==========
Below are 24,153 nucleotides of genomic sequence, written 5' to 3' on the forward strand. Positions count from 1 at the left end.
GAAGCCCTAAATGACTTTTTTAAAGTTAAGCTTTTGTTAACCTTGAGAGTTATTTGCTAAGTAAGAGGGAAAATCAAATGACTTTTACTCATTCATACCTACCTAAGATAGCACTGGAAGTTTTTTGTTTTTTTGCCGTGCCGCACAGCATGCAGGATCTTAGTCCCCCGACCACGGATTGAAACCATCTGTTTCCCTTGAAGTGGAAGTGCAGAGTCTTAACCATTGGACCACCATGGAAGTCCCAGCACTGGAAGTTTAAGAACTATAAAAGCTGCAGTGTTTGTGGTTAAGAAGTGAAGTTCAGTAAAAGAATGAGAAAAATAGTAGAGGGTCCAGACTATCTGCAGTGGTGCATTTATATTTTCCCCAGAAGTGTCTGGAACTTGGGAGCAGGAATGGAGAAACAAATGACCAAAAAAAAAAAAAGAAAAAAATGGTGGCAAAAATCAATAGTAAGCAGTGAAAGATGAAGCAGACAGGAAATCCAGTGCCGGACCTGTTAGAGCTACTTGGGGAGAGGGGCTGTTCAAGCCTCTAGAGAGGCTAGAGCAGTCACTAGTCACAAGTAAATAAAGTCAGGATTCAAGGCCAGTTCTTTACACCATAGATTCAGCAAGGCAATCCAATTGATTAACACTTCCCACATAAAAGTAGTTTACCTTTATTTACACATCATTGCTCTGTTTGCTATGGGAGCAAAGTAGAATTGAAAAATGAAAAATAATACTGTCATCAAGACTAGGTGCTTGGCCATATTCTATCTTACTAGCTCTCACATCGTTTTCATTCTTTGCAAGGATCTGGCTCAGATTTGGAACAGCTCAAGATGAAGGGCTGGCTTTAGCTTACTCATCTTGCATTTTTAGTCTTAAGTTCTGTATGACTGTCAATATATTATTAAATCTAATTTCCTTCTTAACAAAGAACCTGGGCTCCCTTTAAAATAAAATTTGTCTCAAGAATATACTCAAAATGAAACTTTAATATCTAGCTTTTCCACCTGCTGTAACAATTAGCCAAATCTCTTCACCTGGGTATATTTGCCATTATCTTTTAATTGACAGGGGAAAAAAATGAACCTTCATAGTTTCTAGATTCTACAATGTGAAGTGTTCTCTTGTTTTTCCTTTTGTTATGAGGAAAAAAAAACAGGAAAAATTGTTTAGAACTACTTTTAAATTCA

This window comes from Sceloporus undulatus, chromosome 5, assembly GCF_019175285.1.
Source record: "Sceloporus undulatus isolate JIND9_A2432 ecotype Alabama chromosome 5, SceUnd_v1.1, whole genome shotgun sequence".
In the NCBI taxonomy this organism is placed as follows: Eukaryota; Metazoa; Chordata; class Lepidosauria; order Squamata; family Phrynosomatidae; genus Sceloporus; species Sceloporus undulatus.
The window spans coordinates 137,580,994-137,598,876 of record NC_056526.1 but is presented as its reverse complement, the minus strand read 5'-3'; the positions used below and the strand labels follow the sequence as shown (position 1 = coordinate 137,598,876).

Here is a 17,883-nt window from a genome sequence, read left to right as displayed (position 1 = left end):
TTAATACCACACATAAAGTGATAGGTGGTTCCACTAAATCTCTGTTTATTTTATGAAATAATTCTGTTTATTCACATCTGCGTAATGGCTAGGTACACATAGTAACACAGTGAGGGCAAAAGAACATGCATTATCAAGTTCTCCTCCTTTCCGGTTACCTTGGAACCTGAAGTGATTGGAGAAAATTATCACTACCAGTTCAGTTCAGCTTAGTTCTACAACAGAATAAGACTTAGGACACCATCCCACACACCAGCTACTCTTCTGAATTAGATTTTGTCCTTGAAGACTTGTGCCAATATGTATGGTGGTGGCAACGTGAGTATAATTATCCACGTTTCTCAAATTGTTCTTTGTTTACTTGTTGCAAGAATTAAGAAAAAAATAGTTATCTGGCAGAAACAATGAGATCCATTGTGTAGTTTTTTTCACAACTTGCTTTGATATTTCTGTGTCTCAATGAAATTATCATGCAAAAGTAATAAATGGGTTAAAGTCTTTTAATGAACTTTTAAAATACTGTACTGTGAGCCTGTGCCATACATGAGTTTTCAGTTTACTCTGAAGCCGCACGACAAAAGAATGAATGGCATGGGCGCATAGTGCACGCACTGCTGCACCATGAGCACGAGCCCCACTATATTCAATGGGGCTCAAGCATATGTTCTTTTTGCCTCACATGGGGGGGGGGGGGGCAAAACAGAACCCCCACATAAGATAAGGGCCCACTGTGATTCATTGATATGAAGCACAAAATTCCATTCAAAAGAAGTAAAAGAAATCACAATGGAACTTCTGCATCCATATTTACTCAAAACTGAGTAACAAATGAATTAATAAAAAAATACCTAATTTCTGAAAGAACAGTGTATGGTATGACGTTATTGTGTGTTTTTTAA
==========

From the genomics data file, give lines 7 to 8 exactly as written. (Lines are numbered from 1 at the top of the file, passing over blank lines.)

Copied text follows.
Here is a 17,883-nt window from a genome sequence, read left to right as displayed (position 1 = left end):
TTAATACCACACATAAAGTGATAGGTGGTTCCACTAAATCTCTGTTTATTTTATGAAATAATTCTGTTTATTCACATCTGCGTAATGGCTAGGTACACATAGTAACACAGTGAGGGCAAAAGAACATGCATTATCAAGTTCTCCTCCTTTCCGGTTACCTTGGAACCTGAAGTGATTGGAGAAAATTATCACTACCAGTTCAGTTCAGCTTAGTTCTACAACAGAATAAGACTTAGGACACCATCCCACACACCAGCTACTCTTCTGAATTAGATTTTGTCCTTGAAGACTTGTGCCAATATGTATGGTGGTGGCAACGTGAGTATAATTATCCACGTTTCTCAAATTGTTCTTTGTTTACTTGTTGCAAGAATTAAGAAAAAAATAGTTATCTGGCAGAAACAATGAGATCCATTGTGTAGTTTTTTTCACAACTTGCTTTGATATTTCTGTGTCTCAATGAAATTATCATGCAAAAGTAATAAATGGGTTAAAGTCTTTTAATGAACTTTTAAAATACTGTACTGTGAGCCTGTGCCATACATGAGTTTTCAGTTTACTCTGAAGCCGCACGACAAAAGAATGAATGGCATGGGCGCATAGTGCACGCACTGCTGCACCATGAGCACGAGCCCCACTATATTCAATGGGGCTCAAGCATATGTTCTTTTTGCCTCACATGGGGGGGGGGGGGGCAAAACAGAACCCCCACATAAGATAAGGGCCCACTGTGATTCATTGATATGAAGCACAAAATTCCATTCAAAAGAAGTAAAAGAAATCACAATGGAACTTCTGCATCCATATTTACTCAAAACTGAGTAACAAATGAATTAATAAAAAAATACCTAATTTCTGAAAGAACAGTGTATGGTATGACGTTATTGTGTGTTTTTTAA